Video series lets others hear attorney's story
By Wayne Newton
January 24, 2013
Lorin MacDonald simply wants you to listen.
MacDonald (JD’09), has been updating attitudes about hearing impairment and accessibility for all forms of disability in legal circles and the community.
“A lot of it has to do with perception of what people with disabilities can and cannot do,” MacDonald said. “For the most part, people appreciate a career in law is difficult anyway, and there is an extra level of respect that’s accorded when they find out you have a disability and you’re a lawyer. They understand that poses more difficulty for you than otherwise may exist.
“I’m all about trying to let people understand it’s only a big deal if you make it a big deal and really the biggest barrier of all is attitude.”
MacDonald has profound hearing loss, wearing a hearing aid only in her right ear, as her left ear isn’t helped by the device.
When the Ministry of Community and Social Services went looking for someone to feature in a new video campaign about accessibility for the hearing-impaired, they found MacDonald, who, since being called to the bar in 2010, has been an associate lawyer with the London firm of Cohen Highley LLP.
“I didn’t want a triumph-over-adversity, against-all-odds kind of video, and they said I would have free reign over it,” she said
The video was partly shot in a London courtroom where MacDonald demonstrated her use of communications assisted real-time transcription (CART) during proceedings in front of Justice Kathleen McGowan (LLB’75), who is also hearing impaired.
CART facilitates an almost instantaneous transfer of proceedings from shorthand to English. The words appear on a laptop used by MacDonald so she can follow arguments and testimony without missing – or mishearing – what is said.
Another scene in the video takes McDonald to London’s Grand Theatre, where she was instrumental in having hearing loops installed to improve sound for patrons wearing hearing aids or with cochlear implants.
“We need to have the conversation among ourselves,” she said. “We are all in this together. Sooner or later, we’ll all be touched by disability, even if it’s not ourselves, someone we love will have a disability, a close friend, a relative. It’s become more and more prevalent with the aging of our population.
“The big part is changing the paradigm and having that conversation that it’s not that unusual. It’s a culture shift that has to happen.”
MacDonald’s role in advocacy pre-dates her career as an attorney.
Diagnosed with a profound hearing loss at age 3, she has contributed to many charities and organizations since she was a teen, including more than 20 years as a volunteer with the Canadian Hearing Society and later with the Accessibility for Ontarians with Disabilities Act, Customer Service Standard and Accessibility Standards Advisory Council.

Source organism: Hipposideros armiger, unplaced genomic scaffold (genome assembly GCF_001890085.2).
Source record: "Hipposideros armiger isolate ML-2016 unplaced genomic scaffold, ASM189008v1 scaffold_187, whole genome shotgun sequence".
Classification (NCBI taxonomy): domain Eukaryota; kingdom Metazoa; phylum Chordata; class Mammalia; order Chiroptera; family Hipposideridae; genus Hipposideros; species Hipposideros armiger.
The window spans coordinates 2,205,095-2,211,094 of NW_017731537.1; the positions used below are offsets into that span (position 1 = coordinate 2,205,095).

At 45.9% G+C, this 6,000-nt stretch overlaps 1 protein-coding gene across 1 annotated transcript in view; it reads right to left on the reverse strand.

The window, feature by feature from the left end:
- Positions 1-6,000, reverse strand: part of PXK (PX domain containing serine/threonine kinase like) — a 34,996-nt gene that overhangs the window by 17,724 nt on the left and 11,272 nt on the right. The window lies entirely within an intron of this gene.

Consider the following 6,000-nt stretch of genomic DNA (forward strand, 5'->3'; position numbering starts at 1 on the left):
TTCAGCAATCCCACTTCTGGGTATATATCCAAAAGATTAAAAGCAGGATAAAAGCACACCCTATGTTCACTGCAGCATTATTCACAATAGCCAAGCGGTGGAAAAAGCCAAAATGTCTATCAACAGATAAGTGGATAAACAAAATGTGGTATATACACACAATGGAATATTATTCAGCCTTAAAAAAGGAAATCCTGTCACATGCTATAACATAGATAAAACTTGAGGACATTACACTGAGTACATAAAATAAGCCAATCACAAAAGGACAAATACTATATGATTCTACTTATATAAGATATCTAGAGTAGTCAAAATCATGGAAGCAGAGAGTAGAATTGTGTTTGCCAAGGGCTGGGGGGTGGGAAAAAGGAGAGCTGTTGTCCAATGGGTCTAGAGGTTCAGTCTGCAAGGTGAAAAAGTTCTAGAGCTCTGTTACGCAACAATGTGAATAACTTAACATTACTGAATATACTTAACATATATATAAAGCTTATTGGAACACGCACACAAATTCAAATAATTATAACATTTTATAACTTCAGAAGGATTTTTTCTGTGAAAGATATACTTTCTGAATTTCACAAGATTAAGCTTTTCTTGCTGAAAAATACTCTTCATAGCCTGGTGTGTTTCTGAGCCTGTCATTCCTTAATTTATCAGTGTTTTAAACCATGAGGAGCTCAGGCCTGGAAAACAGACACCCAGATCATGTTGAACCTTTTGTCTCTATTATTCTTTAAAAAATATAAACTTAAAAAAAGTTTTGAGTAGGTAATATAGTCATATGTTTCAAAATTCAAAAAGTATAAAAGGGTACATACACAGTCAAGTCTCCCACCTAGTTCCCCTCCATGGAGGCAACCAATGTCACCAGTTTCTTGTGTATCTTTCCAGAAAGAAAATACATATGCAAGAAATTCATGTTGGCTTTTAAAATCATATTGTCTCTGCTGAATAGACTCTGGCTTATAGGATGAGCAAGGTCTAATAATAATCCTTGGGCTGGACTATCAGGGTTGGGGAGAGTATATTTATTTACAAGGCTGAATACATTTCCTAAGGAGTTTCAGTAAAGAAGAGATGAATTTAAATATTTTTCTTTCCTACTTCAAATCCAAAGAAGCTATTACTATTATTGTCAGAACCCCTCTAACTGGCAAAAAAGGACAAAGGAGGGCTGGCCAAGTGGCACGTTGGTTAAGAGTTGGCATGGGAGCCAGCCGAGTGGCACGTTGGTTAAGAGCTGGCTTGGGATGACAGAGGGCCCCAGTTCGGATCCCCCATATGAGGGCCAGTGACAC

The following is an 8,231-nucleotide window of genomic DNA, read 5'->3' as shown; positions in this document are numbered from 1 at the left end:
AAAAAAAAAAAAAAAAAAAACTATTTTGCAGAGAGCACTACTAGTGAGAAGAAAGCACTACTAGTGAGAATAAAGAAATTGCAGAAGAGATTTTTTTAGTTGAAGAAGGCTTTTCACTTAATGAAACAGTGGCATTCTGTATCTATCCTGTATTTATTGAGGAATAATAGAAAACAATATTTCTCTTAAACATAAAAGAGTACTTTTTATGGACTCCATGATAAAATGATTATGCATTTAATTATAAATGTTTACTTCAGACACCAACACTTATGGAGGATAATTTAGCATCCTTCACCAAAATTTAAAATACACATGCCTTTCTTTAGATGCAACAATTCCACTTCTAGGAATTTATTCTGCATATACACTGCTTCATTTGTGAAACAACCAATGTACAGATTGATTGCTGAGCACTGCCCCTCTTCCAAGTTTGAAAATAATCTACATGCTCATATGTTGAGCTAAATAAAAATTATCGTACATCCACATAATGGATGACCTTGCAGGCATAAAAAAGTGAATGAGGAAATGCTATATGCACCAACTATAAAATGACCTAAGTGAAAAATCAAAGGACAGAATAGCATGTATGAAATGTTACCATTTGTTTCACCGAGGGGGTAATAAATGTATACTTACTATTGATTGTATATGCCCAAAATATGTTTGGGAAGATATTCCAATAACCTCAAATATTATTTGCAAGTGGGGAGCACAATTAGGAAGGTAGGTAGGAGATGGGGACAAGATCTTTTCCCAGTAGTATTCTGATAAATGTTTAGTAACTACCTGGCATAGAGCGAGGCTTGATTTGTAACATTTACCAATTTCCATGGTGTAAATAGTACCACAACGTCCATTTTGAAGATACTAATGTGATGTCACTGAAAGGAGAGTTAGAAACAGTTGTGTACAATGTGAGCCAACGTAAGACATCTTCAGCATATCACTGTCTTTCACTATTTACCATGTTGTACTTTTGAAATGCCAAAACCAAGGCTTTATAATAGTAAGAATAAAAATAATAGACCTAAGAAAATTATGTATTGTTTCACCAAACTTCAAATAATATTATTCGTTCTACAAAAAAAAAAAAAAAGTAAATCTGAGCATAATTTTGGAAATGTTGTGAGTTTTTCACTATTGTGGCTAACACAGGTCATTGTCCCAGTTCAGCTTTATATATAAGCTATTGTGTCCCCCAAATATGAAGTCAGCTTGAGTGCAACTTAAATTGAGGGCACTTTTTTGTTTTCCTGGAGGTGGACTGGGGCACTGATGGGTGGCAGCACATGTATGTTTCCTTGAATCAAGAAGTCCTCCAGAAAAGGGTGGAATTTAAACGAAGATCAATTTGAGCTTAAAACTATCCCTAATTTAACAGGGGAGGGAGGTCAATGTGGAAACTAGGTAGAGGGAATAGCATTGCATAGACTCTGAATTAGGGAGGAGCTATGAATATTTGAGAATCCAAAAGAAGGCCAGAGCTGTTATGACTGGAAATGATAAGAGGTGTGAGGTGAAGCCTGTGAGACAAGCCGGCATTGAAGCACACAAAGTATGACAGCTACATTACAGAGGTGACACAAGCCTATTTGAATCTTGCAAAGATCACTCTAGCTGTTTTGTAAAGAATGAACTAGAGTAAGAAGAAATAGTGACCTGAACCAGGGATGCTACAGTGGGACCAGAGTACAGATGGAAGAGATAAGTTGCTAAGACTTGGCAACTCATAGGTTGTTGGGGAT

While a student at Western, MacDonald sat on committees working to make the campus more accessible, examining everything from captioning services and accommodations for classrooms and exams to elevators.
In 2004, she helped organize a forum at King’s University College to help the provincial government prepare the Accessibility for Ontarians with Disabilities Act – an act MacDonald describes as being born in London at the King’s conference.
“Whenever I was dealing with something at the university, I didn’t want it dealt with just on a personal level,” she said. “I would want to see a policy change, so that moving forward whoever came after me wasn’t going to have to deal with this again because systemic changes need to happen to address the barriers that are in place.”
MacDonald enrolled at Western as a mature student after she was hit by a car and injuries left her unable to continue running her business, Printed Word, in Port Dover. Her attorney suggested a second career in law; so she began her training for a new career at a time when many might be thinking about how to scale back.
MacDonald is also a cancer survivor having been diagnosed during her first year at law school. Seven years later, at age 49, she has a clean bill of health and, despite not craving to be in the limelight, finds herself increasingly so through her community engagement, volunteerism and legal work.
A 2012 Order of Ontario nominee, MacDonald’s list of honours also includes the City of London Mayor’s New Year’s Honour List in 2006, the Disability Advancement Award from the Western student council, also in 2006, and the Mary Warner Prize in Human Rights, presented by the Faculty of Law in 2007.
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